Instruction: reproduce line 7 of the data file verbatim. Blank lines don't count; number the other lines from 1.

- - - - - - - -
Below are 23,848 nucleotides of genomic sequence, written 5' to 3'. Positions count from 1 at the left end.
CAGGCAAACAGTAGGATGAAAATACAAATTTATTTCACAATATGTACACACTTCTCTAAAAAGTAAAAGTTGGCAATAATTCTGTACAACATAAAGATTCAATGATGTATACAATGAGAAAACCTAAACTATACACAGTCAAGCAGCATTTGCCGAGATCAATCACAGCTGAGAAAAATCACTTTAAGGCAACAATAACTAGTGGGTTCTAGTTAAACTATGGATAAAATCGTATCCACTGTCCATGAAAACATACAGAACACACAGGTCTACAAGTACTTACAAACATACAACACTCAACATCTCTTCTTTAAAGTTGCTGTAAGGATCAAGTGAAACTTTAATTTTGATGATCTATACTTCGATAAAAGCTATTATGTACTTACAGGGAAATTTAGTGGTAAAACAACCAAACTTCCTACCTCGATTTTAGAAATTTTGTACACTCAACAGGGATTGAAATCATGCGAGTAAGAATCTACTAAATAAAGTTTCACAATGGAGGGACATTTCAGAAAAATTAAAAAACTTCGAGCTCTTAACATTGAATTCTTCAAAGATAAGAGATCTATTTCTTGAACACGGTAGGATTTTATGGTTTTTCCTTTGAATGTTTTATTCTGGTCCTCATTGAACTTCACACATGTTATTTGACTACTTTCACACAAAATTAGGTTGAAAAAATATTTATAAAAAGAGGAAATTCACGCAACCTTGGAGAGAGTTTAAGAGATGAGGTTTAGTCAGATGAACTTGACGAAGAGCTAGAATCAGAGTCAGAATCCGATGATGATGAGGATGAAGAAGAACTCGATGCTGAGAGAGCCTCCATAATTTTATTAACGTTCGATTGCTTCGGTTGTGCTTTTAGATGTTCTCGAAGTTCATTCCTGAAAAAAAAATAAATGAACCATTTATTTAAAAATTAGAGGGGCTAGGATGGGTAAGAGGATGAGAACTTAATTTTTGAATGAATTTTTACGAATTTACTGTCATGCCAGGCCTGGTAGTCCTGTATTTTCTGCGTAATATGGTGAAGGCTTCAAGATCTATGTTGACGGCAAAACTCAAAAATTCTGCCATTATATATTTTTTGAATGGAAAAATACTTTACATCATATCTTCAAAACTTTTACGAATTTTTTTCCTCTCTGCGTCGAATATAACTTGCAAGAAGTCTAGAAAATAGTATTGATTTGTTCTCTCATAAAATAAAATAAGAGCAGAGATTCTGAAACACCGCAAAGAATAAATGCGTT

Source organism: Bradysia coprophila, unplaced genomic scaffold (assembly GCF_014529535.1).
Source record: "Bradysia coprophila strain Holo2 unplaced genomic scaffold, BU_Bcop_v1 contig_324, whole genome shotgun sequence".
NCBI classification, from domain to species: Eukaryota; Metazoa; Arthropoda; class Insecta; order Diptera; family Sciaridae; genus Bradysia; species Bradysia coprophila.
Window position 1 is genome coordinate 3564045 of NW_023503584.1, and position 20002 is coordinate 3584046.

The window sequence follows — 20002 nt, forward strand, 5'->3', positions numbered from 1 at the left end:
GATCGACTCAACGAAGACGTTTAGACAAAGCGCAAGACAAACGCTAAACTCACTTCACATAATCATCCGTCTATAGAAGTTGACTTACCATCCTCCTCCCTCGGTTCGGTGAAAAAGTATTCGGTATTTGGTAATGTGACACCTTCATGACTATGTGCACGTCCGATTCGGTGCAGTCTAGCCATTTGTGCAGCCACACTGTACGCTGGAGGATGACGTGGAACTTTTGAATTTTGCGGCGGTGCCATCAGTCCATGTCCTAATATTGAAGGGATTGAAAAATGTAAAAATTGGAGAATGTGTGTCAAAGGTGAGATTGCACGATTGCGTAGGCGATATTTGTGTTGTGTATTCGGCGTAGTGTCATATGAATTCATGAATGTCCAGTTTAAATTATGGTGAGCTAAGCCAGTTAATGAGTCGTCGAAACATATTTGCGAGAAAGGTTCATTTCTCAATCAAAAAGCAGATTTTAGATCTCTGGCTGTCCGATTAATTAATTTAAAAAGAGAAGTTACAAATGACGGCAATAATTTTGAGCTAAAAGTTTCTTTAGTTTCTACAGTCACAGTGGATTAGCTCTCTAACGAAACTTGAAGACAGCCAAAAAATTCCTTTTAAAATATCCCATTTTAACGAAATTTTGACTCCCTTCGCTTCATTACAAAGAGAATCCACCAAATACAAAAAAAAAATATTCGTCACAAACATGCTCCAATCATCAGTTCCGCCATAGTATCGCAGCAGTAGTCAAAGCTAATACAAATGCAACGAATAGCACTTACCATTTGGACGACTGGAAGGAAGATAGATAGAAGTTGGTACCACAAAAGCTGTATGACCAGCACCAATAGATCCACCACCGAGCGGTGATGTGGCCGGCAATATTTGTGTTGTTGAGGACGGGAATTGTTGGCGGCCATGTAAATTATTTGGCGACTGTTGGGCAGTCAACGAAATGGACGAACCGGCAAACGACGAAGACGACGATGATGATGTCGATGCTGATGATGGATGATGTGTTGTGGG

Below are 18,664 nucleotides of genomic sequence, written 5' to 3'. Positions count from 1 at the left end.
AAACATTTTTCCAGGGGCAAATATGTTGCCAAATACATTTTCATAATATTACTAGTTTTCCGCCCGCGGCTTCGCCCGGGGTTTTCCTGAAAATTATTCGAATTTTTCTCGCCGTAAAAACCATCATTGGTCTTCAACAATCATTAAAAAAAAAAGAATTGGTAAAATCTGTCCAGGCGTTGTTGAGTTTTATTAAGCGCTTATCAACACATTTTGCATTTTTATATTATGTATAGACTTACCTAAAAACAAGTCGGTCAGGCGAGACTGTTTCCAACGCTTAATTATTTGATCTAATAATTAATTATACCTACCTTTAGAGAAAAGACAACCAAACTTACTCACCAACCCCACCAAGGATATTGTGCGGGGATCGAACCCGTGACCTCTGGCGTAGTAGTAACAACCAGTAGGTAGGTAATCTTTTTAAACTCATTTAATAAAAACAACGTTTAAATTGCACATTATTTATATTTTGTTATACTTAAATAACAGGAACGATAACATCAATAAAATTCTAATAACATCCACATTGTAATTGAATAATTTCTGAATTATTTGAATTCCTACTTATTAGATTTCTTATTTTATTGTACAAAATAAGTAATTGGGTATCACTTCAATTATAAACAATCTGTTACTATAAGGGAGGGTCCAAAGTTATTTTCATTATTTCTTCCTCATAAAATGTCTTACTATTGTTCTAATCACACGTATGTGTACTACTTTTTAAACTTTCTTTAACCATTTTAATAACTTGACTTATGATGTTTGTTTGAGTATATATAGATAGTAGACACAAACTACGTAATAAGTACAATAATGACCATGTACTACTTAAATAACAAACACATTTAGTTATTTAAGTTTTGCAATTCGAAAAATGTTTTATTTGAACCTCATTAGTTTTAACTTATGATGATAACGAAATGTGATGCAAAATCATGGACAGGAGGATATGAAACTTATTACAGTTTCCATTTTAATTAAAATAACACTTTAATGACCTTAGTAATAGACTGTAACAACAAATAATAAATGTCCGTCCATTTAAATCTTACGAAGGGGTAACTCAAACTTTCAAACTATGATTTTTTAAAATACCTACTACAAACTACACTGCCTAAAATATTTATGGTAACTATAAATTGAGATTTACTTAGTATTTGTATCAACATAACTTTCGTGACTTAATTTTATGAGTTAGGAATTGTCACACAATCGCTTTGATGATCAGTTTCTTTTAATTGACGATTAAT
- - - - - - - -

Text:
The window sequence follows — 20002 nt, forward strand, 5'->3', positions numbered from 1 at the left end: